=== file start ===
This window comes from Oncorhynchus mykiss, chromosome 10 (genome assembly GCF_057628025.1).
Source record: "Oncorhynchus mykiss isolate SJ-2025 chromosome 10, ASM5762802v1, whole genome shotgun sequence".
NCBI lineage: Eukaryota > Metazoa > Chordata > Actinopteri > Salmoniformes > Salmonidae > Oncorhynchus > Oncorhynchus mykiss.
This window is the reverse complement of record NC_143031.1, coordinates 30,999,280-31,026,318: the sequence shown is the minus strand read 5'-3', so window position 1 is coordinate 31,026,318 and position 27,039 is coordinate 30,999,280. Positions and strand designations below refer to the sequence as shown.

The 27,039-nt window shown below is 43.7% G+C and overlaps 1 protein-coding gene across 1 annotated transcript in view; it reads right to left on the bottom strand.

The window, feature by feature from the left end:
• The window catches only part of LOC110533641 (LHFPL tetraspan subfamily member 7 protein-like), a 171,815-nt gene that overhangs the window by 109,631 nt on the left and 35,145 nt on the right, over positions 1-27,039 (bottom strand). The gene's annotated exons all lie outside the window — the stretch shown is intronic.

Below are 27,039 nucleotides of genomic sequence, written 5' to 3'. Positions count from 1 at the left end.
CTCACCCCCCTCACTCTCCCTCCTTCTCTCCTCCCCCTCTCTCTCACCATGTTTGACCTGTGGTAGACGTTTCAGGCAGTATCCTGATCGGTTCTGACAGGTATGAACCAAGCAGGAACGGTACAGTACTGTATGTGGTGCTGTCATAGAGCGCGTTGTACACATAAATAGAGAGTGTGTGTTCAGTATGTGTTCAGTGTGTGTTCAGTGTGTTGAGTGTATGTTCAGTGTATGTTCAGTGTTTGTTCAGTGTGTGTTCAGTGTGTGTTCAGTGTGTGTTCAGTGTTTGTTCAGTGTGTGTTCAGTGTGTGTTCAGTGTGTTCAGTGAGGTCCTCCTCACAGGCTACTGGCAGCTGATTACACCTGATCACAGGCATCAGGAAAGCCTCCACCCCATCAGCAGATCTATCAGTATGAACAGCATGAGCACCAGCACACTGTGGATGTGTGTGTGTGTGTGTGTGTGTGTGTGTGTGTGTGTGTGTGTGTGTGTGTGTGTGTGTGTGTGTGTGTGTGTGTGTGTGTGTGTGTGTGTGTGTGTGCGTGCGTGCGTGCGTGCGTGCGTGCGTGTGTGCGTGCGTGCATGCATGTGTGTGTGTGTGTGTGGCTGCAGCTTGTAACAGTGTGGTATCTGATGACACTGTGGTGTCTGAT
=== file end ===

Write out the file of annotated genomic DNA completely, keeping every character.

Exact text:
This window comes from Oncorhynchus mykiss, chromosome 10 (genome assembly GCF_057628025.1).
Source record: "Oncorhynchus mykiss isolate SJ-2025 chromosome 10, ASM5762802v1, whole genome shotgun sequence".
NCBI lineage: Eukaryota > Metazoa > Chordata > Actinopteri > Salmoniformes > Salmonidae > Oncorhynchus > Oncorhynchus mykiss.
This window is the reverse complement of record NC_143031.1, coordinates 30,999,280-31,026,318: the sequence shown is the minus strand read 5'-3', so window position 1 is coordinate 31,026,318 and position 27,039 is coordinate 30,999,280. Positions and strand designations below refer to the sequence as shown.

The 27,039-nt window shown below is 43.7% G+C and overlaps 1 protein-coding gene across 1 annotated transcript in view; it reads right to left on the bottom strand.

The window, feature by feature from the left end:
• The window catches only part of LOC110533641 (LHFPL tetraspan subfamily member 7 protein-like), a 171,815-nt gene that overhangs the window by 109,631 nt on the left and 35,145 nt on the right, over positions 1-27,039 (bottom strand). The gene's annotated exons all lie outside the window — the stretch shown is intronic.

Below are 27,039 nucleotides of genomic sequence, written 5' to 3'. Positions count from 1 at the left end.
CTCACCCCCCTCACTCTCCCTCCTTCTCTCCTCCCCCTCTCTCTCACCATGTTTGACCTGTGGTAGACGTTTCAGGCAGTATCCTGATCGGTTCTGACAGGTATGAACCAAGCAGGAACGGTACAGTACTGTATGTGGTGCTGTCATAGAGCGCGTTGTACACATAAATAGAGAGTGTGTGTTCAGTATGTGTTCAGTGTGTGTTCAGTGTGTTGAGTGTATGTTCAGTGTATGTTCAGTGTTTGTTCAGTGTGTGTTCAGTGTGTGTTCAGTGTGTGTTCAGTGTTTGTTCAGTGTGTGTTCAGTGTGTGTTCAGTGTGTTCAGTGAGGTCCTCCTCACAGGCTACTGGCAGCTGATTACACCTGATCACAGGCATCAGGAAAGCCTCCACCCCATCAGCAGATCTATCAGTATGAACAGCATGAGCACCAGCACACTGTGGATGTGTGTGTGTGTGTGTGTGTGTGTGTGTGTGTGTGTGTGTGTGTGTGTGTGTGTGTGTGTGTGTGTGTGTGTGTGTGTGTGTGTGTGTGTGTGTGTGCGTGCGTGCGTGCGTGCGTGCGTGCGTGTGTGCGTGCGTGCATGCATGTGTGTGTGTGTGTGTGGCTGCAGCTTGTAACAGTGTGGTATCTGATGACACTGTGGTGTCTGAT